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Screencasts: Fedora Workstation 31 and Steam Play on Ubuntu

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Movies

Video: Ubuntu MATE 19.10, Pinebook Pro, 'User Error' Show

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Linux
Movies
  • Ubuntu MATE 19.10 Full Review

    Ubuntu MATE is a special flavor of Ubuntu that focuses on the classic desktop. With the release of 19.10, the developers focus on ironing out bugs and streamlining the experience. Did they succeed? In this review, I will show you around the new release with a special focus on stability.

  • Ubuntu MATE 19.10 - Overview of the Installation Process

    Ubuntu MATE is a special flavor of Ubuntu that focuses on the classic desktop. In this video, I'll show you the entire installation process on real hardware. You'll see the process from beginning to end, and we'll perform an installation while wiping out the current OS.

  • Pinebook Pro Unboxed, Booted, Then Taken Apart [Video]

    The second batch of Pinebook Pro pre-orders went live this week, just as buyers of the first wave begun to receive their devices!

    And, naturally, as you’d expect, in true millennial tech ownership style, a swathe of Pinebook Pro unboxing videos started to sprout out of the web’s fertile mantle.

    Including the following comprehensive run-through by YouTuber jpakkane1 (a link to which landed in the omg! tip box yesterday, so thanks Sadat!).

    This 10 minute clip has everything you could possibly want to see: a literal unboxing; first boot experience; side-by-side comparison with (unfair klaxon sound) a 13.1″ MacBook (!); and connection to an external display.

  • Episode Ctrl V | User Error 78

    Paying attention to all the Linux users we never hear from, being less clever than we thought, and our biggest fears.

    Plus alternatives to copy paste, and whether Popey loves pink.

Software: VNC Viewers and Video Encoder Rav1e

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Movies
  • Best VNC Viewer Client Linux Operating System

    Let’s have a quick look into the list of some of the best VNC viewer client for Linux based operating systems

  • Rav1e Begins Adding SSE4.1 Support, More x86 Assembly

    The Rust-written "rav1e" AV1 video encoder continues working on better performance potential with recent Intel/AMD CPUs.

    Recently we reported on rav1e picking up SSSE3 and AArch64 NEON optimizations while this week is more hand-written x86 Assembly (ported from the speedy dav1d decoder) as well as initial SSE4.1 support.

OSMC's October update is here with Kodi 18.4

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GNU
Linux
Movies

OSMC's October update is now here. We didn't release an update in August or September as we waited to collate a significant number of improvements and stabilise Kodi 18.4 for our users. We are working on a number of significant improvements that will take some more time, but wanted to delay this update no further and maintain our commitment to regular updates.

We continue our development for 3D Frame Packed (MVC) output for Vero 4K / 4K + and a significantly improved video stack which will land before the end of the year.

Our work on preparing Raspberry Pi 4 support continues.

Team Kodi recently announced the 18.4 point release of Kodi Leia. We have now prepared this for all supported OSMC devices and added some improvements and fixes.

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LibreELEC (Leia) 9.2 Beta 2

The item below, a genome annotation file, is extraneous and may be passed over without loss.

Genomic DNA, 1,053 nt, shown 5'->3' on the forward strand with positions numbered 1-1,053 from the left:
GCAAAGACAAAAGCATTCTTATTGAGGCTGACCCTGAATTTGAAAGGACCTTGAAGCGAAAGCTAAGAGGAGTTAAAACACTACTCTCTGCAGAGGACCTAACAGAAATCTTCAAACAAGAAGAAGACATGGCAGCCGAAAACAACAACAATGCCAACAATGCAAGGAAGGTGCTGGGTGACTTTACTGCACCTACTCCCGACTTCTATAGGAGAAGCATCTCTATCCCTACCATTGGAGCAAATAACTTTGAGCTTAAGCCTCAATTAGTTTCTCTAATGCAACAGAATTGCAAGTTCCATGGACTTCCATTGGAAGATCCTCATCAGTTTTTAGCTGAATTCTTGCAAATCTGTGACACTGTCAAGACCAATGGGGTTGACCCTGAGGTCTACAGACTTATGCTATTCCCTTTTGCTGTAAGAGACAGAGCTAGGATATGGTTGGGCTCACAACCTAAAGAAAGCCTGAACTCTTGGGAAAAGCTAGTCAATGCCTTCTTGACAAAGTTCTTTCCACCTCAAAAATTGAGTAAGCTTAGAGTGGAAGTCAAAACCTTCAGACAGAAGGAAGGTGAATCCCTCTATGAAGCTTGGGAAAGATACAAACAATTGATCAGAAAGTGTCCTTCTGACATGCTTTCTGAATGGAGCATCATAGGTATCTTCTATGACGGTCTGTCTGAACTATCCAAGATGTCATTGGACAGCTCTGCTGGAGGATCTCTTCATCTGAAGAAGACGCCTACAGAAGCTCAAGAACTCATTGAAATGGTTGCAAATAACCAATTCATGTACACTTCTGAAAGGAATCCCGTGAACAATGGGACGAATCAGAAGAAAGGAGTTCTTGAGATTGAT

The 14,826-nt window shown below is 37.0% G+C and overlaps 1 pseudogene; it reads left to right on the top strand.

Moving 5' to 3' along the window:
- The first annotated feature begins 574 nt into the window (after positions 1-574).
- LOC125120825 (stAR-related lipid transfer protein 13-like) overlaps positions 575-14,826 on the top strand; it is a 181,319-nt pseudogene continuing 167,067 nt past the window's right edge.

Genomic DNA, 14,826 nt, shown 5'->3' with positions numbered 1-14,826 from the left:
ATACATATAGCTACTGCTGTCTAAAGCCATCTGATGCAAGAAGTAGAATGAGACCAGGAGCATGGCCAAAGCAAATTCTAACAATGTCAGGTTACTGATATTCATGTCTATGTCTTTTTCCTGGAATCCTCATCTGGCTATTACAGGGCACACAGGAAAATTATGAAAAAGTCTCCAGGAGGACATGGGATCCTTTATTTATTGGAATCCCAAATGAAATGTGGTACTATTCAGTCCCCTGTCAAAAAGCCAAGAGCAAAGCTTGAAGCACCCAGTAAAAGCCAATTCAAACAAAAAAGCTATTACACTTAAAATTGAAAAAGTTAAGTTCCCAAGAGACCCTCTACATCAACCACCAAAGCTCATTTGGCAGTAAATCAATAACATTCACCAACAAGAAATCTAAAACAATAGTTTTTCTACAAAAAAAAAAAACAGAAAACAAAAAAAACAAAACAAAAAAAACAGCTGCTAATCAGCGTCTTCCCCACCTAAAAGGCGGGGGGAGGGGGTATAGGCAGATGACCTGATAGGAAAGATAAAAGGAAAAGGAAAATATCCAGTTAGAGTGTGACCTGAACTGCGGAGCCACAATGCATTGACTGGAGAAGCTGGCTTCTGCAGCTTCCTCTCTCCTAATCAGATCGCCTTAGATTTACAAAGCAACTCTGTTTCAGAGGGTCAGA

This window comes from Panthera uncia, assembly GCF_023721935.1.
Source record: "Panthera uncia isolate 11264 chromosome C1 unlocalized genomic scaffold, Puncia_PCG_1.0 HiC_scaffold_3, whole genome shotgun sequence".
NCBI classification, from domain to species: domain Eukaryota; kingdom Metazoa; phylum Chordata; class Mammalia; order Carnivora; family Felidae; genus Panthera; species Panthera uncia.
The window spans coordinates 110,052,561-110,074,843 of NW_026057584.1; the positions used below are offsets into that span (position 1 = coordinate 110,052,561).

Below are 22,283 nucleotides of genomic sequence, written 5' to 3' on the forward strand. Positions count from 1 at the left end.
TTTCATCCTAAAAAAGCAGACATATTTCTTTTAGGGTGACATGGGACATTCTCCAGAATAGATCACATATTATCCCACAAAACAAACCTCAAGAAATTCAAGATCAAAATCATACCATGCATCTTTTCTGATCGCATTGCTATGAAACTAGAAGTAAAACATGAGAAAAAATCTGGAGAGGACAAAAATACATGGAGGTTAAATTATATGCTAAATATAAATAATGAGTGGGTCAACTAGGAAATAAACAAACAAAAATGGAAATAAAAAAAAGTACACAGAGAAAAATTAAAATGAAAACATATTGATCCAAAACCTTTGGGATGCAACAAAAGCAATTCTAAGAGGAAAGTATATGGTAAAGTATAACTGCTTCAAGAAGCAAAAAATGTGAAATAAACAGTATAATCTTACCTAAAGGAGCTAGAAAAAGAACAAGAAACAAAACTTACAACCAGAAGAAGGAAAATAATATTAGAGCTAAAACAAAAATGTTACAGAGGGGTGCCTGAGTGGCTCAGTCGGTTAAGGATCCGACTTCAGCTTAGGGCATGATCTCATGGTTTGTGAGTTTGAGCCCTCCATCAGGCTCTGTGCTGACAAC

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GNU
Linux
Movies

LibreELEC 9.2 Beta 2 (Leia) has arrived based upon Kodi v18.4, the 9.2 Beta 2 release contains many changes and refinements to user experience and a complete overhaul of the underlying OS core to improve stability and extend hardware support.
If no serious bugs appear that the final version of LibreELEC 9.2 should be available with the release of Kodi 18.5 in approximately 2 weeks.

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Videos: Destination Linux and Screencast of Enso OS

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  • Ubuntu 19.10, KDE Plasma 5.17, & More with Wendell of Level1Tech – Destination Linux 144

    Topics covered in this episode: Ubuntu 19.10 Adding ZFS Support, Project Trident Ditches FreeBSD For Linux, KDE Plasma 5.17 Released, System76 Gets Coreboot

  • Enso OS 0.3.1 – Using Xfce Desktop 4.12 and Based on Ubuntu 18.04 LTS

    Enso OS 0.3.1 is the latest release of Enso OS, This release based on Ubuntu 18.04 LTS features Xfce 4.12 as default desktop environment combined with Gala, a Mutter-based window/compositing manager designed for use in Elementary OS.

    The most notable changes are within the application management, a fork of the Elementary project’s AppCenter. Dubbed “AppHive” in Enso OS, it has native Snap support. The category selector (a list view on the left-hand side) displays nice colors, and there is an added Games category.

    The greeting application will now autofocus into the password input text box on load, the default avatar has been updated to be more generic and the guest user and additional users’ selection have been disabled by default to make the screen look less busy and the clock will position itself better on smaller screen sizes.

Rav1e Rust AV1 Encoder Adds SSSE3 Support, AArch64 NEON - But It's Still Slow

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Movies

The Xiph rav1e AV1 video encoder written in the Rust programming language recently picked up more optimizations among other improvements.

This week's pre-release adds SSSE3 and AArch64 NEON as the newest optimizations to rav1e. That comes on top of other recent work like better rate control, two-pass rate control, x86_64 speed-ups, tiles being expressed in linear units, other new x86_64 SIMD optimizations, a fast 8-bit code-pathm and other work.